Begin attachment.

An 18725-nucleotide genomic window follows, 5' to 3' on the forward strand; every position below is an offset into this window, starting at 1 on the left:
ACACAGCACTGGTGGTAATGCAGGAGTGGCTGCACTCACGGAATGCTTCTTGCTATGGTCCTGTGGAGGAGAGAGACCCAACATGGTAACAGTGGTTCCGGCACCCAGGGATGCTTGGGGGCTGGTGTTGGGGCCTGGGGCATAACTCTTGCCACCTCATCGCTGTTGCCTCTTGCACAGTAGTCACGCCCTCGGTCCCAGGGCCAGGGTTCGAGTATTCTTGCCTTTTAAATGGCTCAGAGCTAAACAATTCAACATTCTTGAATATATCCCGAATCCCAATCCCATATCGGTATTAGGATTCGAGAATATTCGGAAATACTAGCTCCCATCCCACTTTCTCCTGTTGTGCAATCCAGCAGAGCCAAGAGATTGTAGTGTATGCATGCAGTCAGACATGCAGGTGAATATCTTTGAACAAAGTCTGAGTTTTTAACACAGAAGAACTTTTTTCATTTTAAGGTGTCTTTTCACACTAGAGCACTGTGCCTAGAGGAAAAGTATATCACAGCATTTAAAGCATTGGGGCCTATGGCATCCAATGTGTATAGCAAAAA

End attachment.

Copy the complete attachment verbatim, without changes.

An 18725-nucleotide genomic window follows, 5' to 3' on the forward strand; every position below is an offset into this window, starting at 1 on the left:
ACACAGCACTGGTGGTAATGCAGGAGTGGCTGCACTCACGGAATGCTTCTTGCTATGGTCCTGTGGAGGAGAGAGACCCAACATGGTAACAGTGGTTCCGGCACCCAGGGATGCTTGGGGGCTGGTGTTGGGGCCTGGGGCATAACTCTTGCCACCTCATCGCTGTTGCCTCTTGCACAGTAGTCACGCCCTCGGTCCCAGGGCCAGGGTTCGAGTATTCTTGCCTTTTAAATGGCTCAGAGCTAAACAATTCAACATTCTTGAATATATCCCGAATCCCAATCCCATATCGGTATTAGGATTCGAGAATATTCGGAAATACTAGCTCCCATCCCACTTTCTCCTGTTGTGCAATCCAGCAGAGCCAAGAGATTGTAGTGTATGCATGCAGTCAGACATGCAGGTGAATATCTTTGAACAAAGTCTGAGTTTTTAACACAGAAGAACTTTTTTCATTTTAAGGTGTCTTTTCACACTAGAGCACTGTGCCTAGAGGAAAAGTATATCACAGCATTTAAAGCATTGGGGCCTATGGCATCCAATGTGTATAGCAAAAA